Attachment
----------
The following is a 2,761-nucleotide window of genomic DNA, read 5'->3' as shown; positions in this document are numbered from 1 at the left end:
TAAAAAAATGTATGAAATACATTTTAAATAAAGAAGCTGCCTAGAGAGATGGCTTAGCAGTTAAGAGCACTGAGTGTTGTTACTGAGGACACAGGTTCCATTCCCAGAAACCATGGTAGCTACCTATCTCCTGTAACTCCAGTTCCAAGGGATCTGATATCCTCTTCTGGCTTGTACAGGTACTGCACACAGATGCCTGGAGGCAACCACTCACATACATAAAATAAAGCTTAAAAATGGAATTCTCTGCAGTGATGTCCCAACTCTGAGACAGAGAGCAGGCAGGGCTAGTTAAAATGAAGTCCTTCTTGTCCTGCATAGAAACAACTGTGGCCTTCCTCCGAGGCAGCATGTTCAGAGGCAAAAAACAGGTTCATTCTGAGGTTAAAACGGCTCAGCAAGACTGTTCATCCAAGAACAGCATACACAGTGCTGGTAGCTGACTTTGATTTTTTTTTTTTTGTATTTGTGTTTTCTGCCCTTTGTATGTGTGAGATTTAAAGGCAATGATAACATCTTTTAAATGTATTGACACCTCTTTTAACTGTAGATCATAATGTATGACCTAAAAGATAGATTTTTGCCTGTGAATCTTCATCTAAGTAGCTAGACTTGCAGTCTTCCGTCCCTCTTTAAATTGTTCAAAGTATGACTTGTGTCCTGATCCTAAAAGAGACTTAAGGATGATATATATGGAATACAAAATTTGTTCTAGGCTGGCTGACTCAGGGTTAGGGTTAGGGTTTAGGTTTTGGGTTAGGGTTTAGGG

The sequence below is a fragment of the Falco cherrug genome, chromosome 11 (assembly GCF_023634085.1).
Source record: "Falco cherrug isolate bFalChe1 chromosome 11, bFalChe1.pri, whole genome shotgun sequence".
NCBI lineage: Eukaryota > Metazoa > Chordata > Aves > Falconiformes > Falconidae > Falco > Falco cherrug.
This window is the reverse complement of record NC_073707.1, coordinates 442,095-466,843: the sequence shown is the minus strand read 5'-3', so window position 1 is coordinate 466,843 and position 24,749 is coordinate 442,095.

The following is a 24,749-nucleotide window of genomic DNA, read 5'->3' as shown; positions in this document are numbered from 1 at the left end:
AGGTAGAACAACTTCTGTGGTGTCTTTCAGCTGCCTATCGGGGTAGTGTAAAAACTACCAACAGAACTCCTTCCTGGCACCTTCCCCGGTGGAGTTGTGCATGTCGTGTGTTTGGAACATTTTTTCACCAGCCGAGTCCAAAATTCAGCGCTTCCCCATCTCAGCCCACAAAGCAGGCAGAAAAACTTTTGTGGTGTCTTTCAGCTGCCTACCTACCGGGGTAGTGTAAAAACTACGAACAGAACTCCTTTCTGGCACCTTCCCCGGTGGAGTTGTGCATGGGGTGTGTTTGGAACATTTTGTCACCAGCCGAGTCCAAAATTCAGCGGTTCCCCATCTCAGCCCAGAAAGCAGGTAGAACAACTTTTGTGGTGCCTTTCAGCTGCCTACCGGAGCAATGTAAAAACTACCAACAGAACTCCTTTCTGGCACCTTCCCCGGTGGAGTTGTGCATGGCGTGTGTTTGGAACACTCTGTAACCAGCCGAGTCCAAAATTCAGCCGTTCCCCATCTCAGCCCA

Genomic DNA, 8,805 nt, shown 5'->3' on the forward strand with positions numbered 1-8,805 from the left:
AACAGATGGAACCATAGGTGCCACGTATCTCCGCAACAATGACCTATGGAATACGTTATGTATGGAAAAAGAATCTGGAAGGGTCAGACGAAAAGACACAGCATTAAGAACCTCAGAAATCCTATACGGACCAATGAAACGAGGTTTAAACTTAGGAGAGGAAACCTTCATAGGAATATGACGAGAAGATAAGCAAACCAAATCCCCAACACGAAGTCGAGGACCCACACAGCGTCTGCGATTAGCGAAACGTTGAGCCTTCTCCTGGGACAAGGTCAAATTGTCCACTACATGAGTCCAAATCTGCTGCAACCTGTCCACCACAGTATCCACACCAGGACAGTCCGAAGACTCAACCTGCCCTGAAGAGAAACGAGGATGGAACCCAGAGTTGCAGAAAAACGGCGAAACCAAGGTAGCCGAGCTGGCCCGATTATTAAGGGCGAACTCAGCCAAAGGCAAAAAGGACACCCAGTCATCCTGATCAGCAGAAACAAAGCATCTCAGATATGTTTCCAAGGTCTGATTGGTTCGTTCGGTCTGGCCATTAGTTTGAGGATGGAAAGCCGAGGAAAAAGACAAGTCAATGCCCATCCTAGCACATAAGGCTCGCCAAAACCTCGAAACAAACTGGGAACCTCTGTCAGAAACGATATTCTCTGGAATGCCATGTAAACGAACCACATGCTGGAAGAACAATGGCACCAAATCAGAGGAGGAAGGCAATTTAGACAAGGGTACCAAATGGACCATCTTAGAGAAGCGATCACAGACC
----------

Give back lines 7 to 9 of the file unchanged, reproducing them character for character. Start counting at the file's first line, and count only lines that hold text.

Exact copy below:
The following is a 24,749-nucleotide window of genomic DNA, read 5'->3' as shown; positions in this document are numbered from 1 at the left end:
AGGTAGAACAACTTCTGTGGTGTCTTTCAGCTGCCTATCGGGGTAGTGTAAAAACTACCAACAGAACTCCTTCCTGGCACCTTCCCCGGTGGAGTTGTGCATGTCGTGTGTTTGGAACATTTTTTCACCAGCCGAGTCCAAAATTCAGCGCTTCCCCATCTCAGCCCACAAAGCAGGCAGAAAAACTTTTGTGGTGTCTTTCAGCTGCCTACCTACCGGGGTAGTGTAAAAACTACGAACAGAACTCCTTTCTGGCACCTTCCCCGGTGGAGTTGTGCATGGGGTGTGTTTGGAACATTTTGTCACCAGCCGAGTCCAAAATTCAGCGGTTCCCCATCTCAGCCCAGAAAGCAGGTAGAACAACTTTTGTGGTGCCTTTCAGCTGCCTACCGGAGCAATGTAAAAACTACCAACAGAACTCCTTTCTGGCACCTTCCCCGGTGGAGTTGTGCATGGCGTGTGTTTGGAACACTCTGTAACCAGCCGAGTCCAAAATTCAGCCGTTCCCCATCTCAGCCCA

Genomic DNA, 8,805 nt, shown 5'->3' on the forward strand with positions numbered 1-8,805 from the left: